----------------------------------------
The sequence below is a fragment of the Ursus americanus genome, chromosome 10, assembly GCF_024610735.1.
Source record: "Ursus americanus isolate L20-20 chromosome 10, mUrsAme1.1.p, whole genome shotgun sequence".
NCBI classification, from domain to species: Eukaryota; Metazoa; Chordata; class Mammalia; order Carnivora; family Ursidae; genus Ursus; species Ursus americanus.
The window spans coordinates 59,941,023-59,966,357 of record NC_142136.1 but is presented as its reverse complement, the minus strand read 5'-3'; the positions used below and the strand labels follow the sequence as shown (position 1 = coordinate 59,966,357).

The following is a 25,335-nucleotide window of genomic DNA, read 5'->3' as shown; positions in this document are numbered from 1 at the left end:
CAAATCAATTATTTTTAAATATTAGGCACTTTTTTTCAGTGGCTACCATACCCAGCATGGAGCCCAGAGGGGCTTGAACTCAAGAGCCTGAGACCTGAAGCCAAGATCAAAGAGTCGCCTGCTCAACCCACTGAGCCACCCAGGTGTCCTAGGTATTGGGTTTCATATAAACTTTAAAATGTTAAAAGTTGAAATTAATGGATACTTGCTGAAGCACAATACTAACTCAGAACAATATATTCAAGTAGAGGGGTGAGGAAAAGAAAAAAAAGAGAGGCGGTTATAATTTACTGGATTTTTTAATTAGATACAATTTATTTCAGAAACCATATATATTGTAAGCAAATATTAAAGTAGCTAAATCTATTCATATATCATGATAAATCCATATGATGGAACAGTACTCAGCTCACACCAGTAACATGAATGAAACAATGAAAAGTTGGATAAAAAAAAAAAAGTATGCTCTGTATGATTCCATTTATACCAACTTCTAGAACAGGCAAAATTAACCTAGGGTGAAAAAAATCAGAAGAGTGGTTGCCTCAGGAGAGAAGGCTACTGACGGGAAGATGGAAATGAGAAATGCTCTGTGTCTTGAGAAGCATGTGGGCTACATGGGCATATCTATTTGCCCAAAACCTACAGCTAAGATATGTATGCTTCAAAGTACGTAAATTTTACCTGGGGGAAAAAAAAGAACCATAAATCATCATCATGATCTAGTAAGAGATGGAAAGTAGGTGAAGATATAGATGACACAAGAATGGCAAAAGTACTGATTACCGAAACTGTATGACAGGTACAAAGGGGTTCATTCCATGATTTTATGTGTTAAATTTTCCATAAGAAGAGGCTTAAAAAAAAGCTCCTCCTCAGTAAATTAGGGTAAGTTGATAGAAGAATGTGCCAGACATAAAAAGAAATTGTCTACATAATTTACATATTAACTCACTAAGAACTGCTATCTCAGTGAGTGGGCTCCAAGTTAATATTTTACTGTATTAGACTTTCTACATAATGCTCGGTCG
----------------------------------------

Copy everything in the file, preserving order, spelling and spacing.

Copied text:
The sequence below is a fragment of the Ursus americanus genome, chromosome 10, assembly GCF_024610735.1.
Source record: "Ursus americanus isolate L20-20 chromosome 10, mUrsAme1.1.p, whole genome shotgun sequence".
NCBI classification, from domain to species: Eukaryota; Metazoa; Chordata; class Mammalia; order Carnivora; family Ursidae; genus Ursus; species Ursus americanus.
The window spans coordinates 59,941,023-59,966,357 of record NC_142136.1 but is presented as its reverse complement, the minus strand read 5'-3'; the positions used below and the strand labels follow the sequence as shown (position 1 = coordinate 59,966,357).

The following is a 25,335-nucleotide window of genomic DNA, read 5'->3' as shown; positions in this document are numbered from 1 at the left end:
CAAATCAATTATTTTTAAATATTAGGCACTTTTTTTCAGTGGCTACCATACCCAGCATGGAGCCCAGAGGGGCTTGAACTCAAGAGCCTGAGACCTGAAGCCAAGATCAAAGAGTCGCCTGCTCAACCCACTGAGCCACCCAGGTGTCCTAGGTATTGGGTTTCATATAAACTTTAAAATGTTAAAAGTTGAAATTAATGGATACTTGCTGAAGCACAATACTAACTCAGAACAATATATTCAAGTAGAGGGGTGAGGAAAAGAAAAAAAAGAGAGGCGGTTATAATTTACTGGATTTTTTAATTAGATACAATTTATTTCAGAAACCATATATATTGTAAGCAAATATTAAAGTAGCTAAATCTATTCATATATCATGATAAATCCATATGATGGAACAGTACTCAGCTCACACCAGTAACATGAATGAAACAATGAAAAGTTGGATAAAAAAAAAAAAGTATGCTCTGTATGATTCCATTTATACCAACTTCTAGAACAGGCAAAATTAACCTAGGGTGAAAAAAATCAGAAGAGTGGTTGCCTCAGGAGAGAAGGCTACTGACGGGAAGATGGAAATGAGAAATGCTCTGTGTCTTGAGAAGCATGTGGGCTACATGGGCATATCTATTTGCCCAAAACCTACAGCTAAGATATGTATGCTTCAAAGTACGTAAATTTTACCTGGGGGAAAAAAAAGAACCATAAATCATCATCATGATCTAGTAAGAGATGGAAAGTAGGTGAAGATATAGATGACACAAGAATGGCAAAAGTACTGATTACCGAAACTGTATGACAGGTACAAAGGGGTTCATTCCATGATTTTATGTGTTAAATTTTCCATAAGAAGAGGCTTAAAAAAAAGCTCCTCCTCAGTAAATTAGGGTAAGTTGATAGAAGAATGTGCCAGACATAAAAAGAAATTGTCTACATAATTTACATATTAACTCACTAAGAACTGCTATCTCAGTGAGTGGGCTCCAAGTTAATATTTTACTGTATTAGACTTTCTACATAATGCTCGGTCG